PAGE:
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Building Low Level Causation out of High Level Causation

Lee, Samuel (2021) Building Low Level Causation out of High Level Causation. Synthese. ISSN 1573-0964

Building Low Level Causation out of High Level Causation.pdf

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I argue that high level causal relationships are often more fundamental than low level causal relationships. My argument is based on some general principles governing when one causal relationship will metaphysically ground another—a phenomenon I term derivative causation. These principles are in turn based partly on our intuitive judgments concerning derivative causation in a series of representative examples, and partly on some powerful theoretical considerations in their favour. I show how these principles entail that low level causation can derive from high level causation, and in particular that neural causation can derive from mental causation. I then draw out several important consequences of this result. Most immediate among these are the implications the result has for aspirations to reduce high level causation to its low level counterpart. But the result also bears on the possibility of downward causation, the relationship between counterfactuals and causation, and the idea—familiar from both the literature on the exclusion problem and the literature on proportionality constraints on causation—that causal relationships at different levels compete for their existence.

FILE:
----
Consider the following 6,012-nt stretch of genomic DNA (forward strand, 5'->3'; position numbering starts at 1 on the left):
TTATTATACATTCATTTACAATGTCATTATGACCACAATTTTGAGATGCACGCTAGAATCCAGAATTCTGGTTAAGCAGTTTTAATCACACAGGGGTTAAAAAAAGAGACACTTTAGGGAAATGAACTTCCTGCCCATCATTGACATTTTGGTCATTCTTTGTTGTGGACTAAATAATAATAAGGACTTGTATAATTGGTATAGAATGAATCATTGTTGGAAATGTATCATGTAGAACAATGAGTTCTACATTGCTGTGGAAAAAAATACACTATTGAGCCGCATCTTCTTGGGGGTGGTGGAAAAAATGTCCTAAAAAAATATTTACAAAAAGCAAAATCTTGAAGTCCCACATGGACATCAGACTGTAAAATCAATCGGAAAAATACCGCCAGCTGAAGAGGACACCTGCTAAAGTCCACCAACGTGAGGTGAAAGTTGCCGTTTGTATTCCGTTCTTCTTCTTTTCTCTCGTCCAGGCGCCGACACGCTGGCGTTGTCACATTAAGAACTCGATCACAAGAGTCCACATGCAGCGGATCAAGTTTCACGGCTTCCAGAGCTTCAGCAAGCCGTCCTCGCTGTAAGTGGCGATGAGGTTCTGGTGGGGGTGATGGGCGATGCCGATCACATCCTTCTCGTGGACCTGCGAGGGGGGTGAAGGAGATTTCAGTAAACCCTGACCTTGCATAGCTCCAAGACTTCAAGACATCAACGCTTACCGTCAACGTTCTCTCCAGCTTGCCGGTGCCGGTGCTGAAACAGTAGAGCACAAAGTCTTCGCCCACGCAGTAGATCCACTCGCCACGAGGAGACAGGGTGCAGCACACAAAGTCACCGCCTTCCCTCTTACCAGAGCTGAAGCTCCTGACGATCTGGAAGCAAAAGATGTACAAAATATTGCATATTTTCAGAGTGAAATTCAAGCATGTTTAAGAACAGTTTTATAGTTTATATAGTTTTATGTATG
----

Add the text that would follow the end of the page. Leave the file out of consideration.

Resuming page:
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Item Type: Published Article or Volume
Keywords: Causation, High level causation, Low level causation, Metaphysical grounding, Grounding, Causal reductionism, Reduction, Transitivity, Levels, Levels of reality, Exclusion problem, Downward causation, Proportionality, Counterfactual dependence
Subjects: General Issues > Causation
General Issues > Reductionism/Holism
Depositing User: Dr. Samuel Lee
Date Deposited: 21 Nov 2021 05:10
Last Modified: 21 Nov 2021 05:10
Item ID: 19915
Journal or Publication Title: Synthese
Publisher: Springer (Springer Science+Business Media B.V.)
Official URL:
DOI or Unique Handle:
Subjects: General Issues > Causation
General Issues > Reductionism/Holism
Date: 2021
ISSN: 1573-0964

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